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Unsung hero

Jason Lezak, without whom Michael Phelps doesn't write Olympic history, returns home without fanfare.

August 31, 2008|Bill Plaschke

Michael Phelps returned from Beijing to a Magic Kingdom, a Disneyland parade in a red convertible with Mickey Mouse at his side and America at his feet.

Jason Lezak flew home in coach.

"I tried to upgrade, but everything in business was taken," he said. "At least I still got my aisle seat."

Michael Phelps returned from Beijing to a magic carpet ride, an "Entourage" cameo followed by a "Saturday Night Live" gig followed by a $1.6-million book deal.

Jason Lezak changed planes in San Francisco, and still couldn't get bumped up from coach.

"People found out who I was, and so they were all coming to the back of the plane to get pictures of my medals," he said.

Two gold and one bronze, all safely tucked away in an overhead compartment?

"No," he said, chuckling. "They were in my pockets."

Michael Phelps returned home this week as the champagne of American athletes.

The guy who made it possible returned home stuck behind a soft-drink cart.

"None of that stuff ever matters to me," Lezak said. "I'm just a swimmer."

Just a swimmer.

Yet, for one emotion-soaked moment in Beijing, Lezak was the wave beneath Phelps' wings.

In the blink of a goggle, Phelps' quest for a record eight gold medals was saved by Lezak's electrifying 46-second swim.

You remember. Anyone who watched the Olympics remembers.

It occurred during he final leg of the 400-meter freestyle relay, with the U.S. trailing the French team by a body length, with Lezak facing the world's best 100-meter freestyle swimmer in Alain Bernard.

Lezak caught him, passed him, gave the Americans and a screaming, jumping Phelps a victory by 0.08 seconds.

American viewers voted it the most exciting moment of the Games.

Oh, yeah, Lezak followed it a couple of days later by anchoring Phelps' final gold medal in the 400 medley relay, a race that ended by summing up the anchorman's situation perfectly.

While the TV cameras captured Phelps' fist-pumping celebration of history, Lezak was nowhere to be seen -- he was still in the pool, still mostly underwater.

Then Phelps went to Disneyland.

And Lezak went to Irvine.

I caught him there Friday night, watching the 'E' network in his condo, one more phone call before putting his jet-lagged body to bed.

"Look at that. I can't believe it, they are showing another Phelps race, and it's on 'E,' " Lezak said with a laugh. "Man, he's everywhere."

Which is not to say Lezak is nowhere.

He will do Oprah with many other Olympians; he's appearing on Conan and Ellen; he's done several talk radio and studio TV sports shows.

But any fame will be quick, and relatively quiet. Among U.S. swimmers, he won't be treated like the star that is Phelps, or the anomaly that is Dara Torres.

His heroics occurred in the context of a four-man team, and, as much as America claims to value the concept of team, we are still a nation that worships individuals.

"I understand how it works, I'm fine with it," said Lezak, 32, the oldest male member of the team. "I focus on my swim. That is where I get my joy."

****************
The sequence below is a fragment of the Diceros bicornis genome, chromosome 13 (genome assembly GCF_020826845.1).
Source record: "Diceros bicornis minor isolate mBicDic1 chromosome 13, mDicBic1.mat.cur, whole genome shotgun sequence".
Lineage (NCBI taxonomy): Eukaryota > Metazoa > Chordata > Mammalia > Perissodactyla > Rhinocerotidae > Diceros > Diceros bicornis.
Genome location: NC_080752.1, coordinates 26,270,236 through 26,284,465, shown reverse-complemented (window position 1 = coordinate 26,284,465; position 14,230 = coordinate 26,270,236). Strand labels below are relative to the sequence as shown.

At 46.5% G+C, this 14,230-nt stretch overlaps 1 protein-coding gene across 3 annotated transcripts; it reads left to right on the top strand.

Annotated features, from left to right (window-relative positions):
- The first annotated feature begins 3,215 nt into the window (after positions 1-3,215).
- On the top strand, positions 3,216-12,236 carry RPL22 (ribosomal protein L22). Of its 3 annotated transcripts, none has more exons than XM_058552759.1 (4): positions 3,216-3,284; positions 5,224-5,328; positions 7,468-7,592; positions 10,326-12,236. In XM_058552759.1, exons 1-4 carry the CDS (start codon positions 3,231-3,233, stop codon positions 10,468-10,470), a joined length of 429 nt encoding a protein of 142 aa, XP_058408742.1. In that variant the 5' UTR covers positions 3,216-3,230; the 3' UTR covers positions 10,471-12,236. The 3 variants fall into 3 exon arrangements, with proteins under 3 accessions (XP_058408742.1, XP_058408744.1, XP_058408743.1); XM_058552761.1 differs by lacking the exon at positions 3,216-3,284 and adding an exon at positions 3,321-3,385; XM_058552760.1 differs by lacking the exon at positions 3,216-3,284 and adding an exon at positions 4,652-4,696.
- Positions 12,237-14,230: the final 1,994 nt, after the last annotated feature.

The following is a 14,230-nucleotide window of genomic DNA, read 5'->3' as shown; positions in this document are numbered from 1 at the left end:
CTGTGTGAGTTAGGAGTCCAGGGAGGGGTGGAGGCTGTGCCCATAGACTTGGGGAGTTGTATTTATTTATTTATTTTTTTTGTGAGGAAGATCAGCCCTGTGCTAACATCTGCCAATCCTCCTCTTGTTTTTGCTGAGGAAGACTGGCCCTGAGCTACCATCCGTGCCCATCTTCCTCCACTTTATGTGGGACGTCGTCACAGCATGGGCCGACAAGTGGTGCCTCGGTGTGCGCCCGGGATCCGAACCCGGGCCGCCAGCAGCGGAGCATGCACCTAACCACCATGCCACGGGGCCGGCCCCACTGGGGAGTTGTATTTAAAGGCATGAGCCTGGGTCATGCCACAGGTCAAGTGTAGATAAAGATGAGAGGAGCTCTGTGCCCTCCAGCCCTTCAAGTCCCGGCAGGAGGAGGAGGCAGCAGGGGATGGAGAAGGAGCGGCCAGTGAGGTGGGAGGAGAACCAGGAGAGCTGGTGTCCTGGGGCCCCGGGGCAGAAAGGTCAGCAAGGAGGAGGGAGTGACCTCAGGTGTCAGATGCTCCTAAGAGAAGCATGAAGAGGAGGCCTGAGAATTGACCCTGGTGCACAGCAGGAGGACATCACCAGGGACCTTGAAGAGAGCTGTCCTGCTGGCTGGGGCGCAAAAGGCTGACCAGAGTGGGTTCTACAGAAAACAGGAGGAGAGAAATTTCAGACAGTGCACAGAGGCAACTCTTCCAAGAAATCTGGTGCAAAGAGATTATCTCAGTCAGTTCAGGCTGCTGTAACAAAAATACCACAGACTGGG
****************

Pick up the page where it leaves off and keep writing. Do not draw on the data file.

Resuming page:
Many Olympians returned to elaborate airport rallies befitting a Hollywood celebrity.

Lezak returned to a display befitting a high school quarterback.

After moving mostly unnoticed through John Wayne Airport, he returned home to discover the front yard of his condo covered in tiny American flags and balloons. On his front window, using a soap-like substance, someone had scrawled his winning events and times.

"I'm sitting here now and all the stuff is still there, I can barely see out the window," he said. "But I'm not taking it down."

Many Olympians returned to give immediate big-money speeches in the hallowed halls of Fortune 500 companies.

Lezak flew last week to the home of a Rhode Island business executive.

Once there, he gave a speech to gathered employees around a small swimming pool.

Then they asked him to strip down to his Speedos.

"They told me beforehand that they wanted me to swim for them, but I thought they were joking," he said. "They were not."

On to the pool deck stepped four middle-aged businessmen in board shorts. As part of his speaking engagement, Lezak was going to have to compete against them in a relay race.

"It was crazy," Lezak said.

In front of the employees, Lezak shrugged, stripped, and dove in.

He was required to start behind the men, and swim extra laps, and different strokes, and it was his first swim since his last gold medal, and the pool was only 20 yards long.

"But, hey, I wasn't going to let those four guys beat me," he said.

Entering the last lap, yes, he was once again trailing.

But you can probably guess what happened next.

"At the last minute, I grabbed the guy's leg and pulled him back behind me," he said. "So, yeah, I won again. It was very chill."

Sitting in his condo only days after rescuing an Olympics superstar, the chilled anchor laughed a long, sweet laugh.

In remembering the last month, it is perfectly understandable to mostly remember Michael Phelps.

But shame on us if we somehow forget Jason Lezak.

--

Bill Plaschke can be reached at bill.plaschke@latimes.com. To read previous columns by Plaschke, go to latimes.com/plaschke.

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